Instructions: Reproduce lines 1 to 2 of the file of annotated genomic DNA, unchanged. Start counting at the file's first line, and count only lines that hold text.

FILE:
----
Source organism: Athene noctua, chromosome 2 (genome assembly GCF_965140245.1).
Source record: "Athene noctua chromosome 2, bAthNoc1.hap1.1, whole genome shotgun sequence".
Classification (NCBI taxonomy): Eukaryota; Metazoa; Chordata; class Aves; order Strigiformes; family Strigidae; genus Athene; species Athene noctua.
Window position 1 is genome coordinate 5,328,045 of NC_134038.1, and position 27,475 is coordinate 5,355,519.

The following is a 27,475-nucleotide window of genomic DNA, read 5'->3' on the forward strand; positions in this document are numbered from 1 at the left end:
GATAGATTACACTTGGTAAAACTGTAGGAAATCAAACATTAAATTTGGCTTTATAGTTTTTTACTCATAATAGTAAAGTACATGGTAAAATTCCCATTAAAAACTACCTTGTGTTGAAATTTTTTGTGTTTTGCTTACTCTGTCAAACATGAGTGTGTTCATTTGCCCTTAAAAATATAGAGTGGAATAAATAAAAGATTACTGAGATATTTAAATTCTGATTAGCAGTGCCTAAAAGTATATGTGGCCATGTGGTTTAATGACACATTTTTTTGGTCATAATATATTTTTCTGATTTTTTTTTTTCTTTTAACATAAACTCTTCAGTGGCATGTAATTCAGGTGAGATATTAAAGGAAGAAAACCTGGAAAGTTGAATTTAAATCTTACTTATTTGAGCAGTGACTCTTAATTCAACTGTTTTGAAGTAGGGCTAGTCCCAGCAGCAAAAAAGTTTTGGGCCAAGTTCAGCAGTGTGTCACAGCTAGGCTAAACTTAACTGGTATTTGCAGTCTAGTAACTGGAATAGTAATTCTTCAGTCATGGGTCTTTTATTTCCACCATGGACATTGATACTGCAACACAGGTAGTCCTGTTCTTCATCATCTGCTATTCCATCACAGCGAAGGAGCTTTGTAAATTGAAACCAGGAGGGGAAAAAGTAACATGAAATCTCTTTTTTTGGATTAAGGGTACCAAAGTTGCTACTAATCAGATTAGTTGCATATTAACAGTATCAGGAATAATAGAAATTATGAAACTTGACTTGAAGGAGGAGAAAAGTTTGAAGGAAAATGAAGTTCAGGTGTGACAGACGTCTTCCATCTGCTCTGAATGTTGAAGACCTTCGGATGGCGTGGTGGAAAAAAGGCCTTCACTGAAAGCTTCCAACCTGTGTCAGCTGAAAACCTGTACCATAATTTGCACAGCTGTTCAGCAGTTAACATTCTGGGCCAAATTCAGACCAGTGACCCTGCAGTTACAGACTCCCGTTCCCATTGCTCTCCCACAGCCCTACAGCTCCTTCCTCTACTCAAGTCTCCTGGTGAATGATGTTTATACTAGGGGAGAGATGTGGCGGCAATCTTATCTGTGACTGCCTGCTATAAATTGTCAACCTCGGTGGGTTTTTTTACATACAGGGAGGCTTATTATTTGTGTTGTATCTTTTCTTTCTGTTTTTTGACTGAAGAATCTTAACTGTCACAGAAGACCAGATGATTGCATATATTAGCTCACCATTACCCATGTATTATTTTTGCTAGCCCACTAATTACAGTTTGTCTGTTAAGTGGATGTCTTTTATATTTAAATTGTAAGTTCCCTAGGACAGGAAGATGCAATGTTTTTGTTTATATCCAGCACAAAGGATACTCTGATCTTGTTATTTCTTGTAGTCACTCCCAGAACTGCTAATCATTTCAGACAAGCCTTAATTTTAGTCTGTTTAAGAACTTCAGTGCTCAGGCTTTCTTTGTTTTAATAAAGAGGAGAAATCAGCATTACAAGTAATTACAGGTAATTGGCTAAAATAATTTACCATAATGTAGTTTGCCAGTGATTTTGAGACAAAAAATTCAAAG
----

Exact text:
Source organism: Athene noctua, chromosome 2 (genome assembly GCF_965140245.1).
Source record: "Athene noctua chromosome 2, bAthNoc1.hap1.1, whole genome shotgun sequence".